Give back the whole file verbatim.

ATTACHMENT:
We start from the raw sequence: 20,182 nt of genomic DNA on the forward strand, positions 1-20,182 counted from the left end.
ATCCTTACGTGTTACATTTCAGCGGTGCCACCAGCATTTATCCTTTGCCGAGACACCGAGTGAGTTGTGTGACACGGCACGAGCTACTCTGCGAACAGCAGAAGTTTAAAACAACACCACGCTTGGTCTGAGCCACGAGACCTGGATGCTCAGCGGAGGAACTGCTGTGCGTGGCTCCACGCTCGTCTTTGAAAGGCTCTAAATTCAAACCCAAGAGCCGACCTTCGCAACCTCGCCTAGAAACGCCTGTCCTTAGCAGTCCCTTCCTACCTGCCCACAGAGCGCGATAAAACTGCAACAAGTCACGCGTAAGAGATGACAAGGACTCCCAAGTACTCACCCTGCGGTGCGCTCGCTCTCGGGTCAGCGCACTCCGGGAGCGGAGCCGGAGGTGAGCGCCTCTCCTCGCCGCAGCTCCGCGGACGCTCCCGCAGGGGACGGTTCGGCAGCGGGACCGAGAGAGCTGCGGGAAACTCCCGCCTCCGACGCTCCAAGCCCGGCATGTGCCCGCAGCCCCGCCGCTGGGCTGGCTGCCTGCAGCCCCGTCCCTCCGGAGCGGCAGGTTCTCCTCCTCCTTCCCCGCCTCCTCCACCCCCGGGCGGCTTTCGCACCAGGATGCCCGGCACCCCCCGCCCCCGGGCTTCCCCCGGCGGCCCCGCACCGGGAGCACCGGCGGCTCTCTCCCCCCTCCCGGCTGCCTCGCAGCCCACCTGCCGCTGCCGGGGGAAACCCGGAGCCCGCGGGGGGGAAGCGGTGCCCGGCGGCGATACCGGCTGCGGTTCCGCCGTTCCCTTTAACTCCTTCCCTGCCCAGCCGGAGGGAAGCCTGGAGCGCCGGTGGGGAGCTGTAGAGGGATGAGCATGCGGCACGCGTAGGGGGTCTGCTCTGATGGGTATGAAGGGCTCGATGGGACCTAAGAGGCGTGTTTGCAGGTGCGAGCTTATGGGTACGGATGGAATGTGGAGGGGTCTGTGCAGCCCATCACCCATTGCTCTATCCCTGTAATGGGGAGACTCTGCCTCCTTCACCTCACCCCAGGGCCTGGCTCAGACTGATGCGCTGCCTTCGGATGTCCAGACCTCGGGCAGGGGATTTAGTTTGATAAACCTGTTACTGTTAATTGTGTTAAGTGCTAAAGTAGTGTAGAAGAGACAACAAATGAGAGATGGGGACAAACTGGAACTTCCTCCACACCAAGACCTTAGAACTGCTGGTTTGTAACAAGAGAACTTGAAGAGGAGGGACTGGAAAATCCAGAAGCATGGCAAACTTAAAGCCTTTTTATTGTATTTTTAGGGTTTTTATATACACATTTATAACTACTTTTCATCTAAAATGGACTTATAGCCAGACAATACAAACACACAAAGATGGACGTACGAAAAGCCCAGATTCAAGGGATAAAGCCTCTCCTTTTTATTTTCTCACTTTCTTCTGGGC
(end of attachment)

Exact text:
We start from the raw sequence: 20,182 nt of genomic DNA on the forward strand, positions 1-20,182 counted from the left end.
ATCCTTACGTGTTACATTTCAGCGGTGCCACCAGCATTTATCCTTTGCCGAGACACCGAGTGAGTTGTGTGACACGGCACGAGCTACTCTGCGAACAGCAGAAGTTTAAAACAACACCACGCTTGGTCTGAGCCACGAGACCTGGATGCTCAGCGGAGGAACTGCTGTGCGTGGCTCCACGCTCGTCTTTGAAAGGCTCTAAATTCAAACCCAAGAGCCGACCTTCGCAACCTCGCCTAGAAACGCCTGTCCTTAGCAGTCCCTTCCTACCTGCCCACAGAGCGCGATAAAACTGCAACAAGTCACGCGTAAGAGATGACAAGGACTCCCAAGTACTCACCCTGCGGTGCGCTCGCTCTCGGGTCAGCGCACTCCGGGAGCGGAGCCGGAGGTGAGCGCCTCTCCTCGCCGCAGCTCCGCGGACGCTCCCGCAGGGGACGGTTCGGCAGCGGGACCGAGAGAGCTGCGGGAAACTCCCGCCTCCGACGCTCCAAGCCCGGCATGTGCCCGCAGCCCCGCCGCTGGGCTGGCTGCCTGCAGCCCCGTCCCTCCGGAGCGGCAGGTTCTCCTCCTCCTTCCCCGCCTCCTCCACCCCCGGGCGGCTTTCGCACCAGGATGCCCGGCACCCCCCGCCCCCGGGCTTCCCCCGGCGGCCCCGCACCGGGAGCACCGGCGGCTCTCTCCCCCCTCCCGGCTGCCTCGCAGCCCACCTGCCGCTGCCGGGGGAAACCCGGAGCCCGCGGGGGGGAAGCGGTGCCCGGCGGCGATACCGGCTGCGGTTCCGCCGTTCCCTTTAACTCCTTCCCTGCCCAGCCGGAGGGAAGCCTGGAGCGCCGGTGGGGAGCTGTAGAGGGATGAGCATGCGGCACGCGTAGGGGGTCTGCTCTGATGGGTATGAAGGGCTCGATGGGACCTAAGAGGCGTGTTTGCAGGTGCGAGCTTATGGGTACGGATGGAATGTGGAGGGGTCTGTGCAGCCCATCACCCATTGCTCTATCCCTGTAATGGGGAGACTCTGCCTCCTTCACCTCACCCCAGGGCCTGGCTCAGACTGATGCGCTGCCTTCGGATGTCCAGACCTCGGGCAGGGGATTTAGTTTGATAAACCTGTTACTGTTAATTGTGTTAAGTGCTAAAGTAGTGTAGAAGAGACAACAAATGAGAGATGGGGACAAACTGGAACTTCCTCCACACCAAGACCTTAGAACTGCTGGTTTGTAACAAGAGAACTTGAAGAGGAGGGACTGGAAAATCCAGAAGCATGGCAAACTTAAAGCCTTTTTATTGTATTTTTAGGGTTTTTATATACACATTTATAACTACTTTTCATCTAAAATGGACTTATAGCCAGACAATACAAACACACAAAGATGGACGTACGAAAAGCCCAGATTCAAGGGATAAAGCCTCTCCTTTTTATTTTCTCACTTTCTTCTGGGC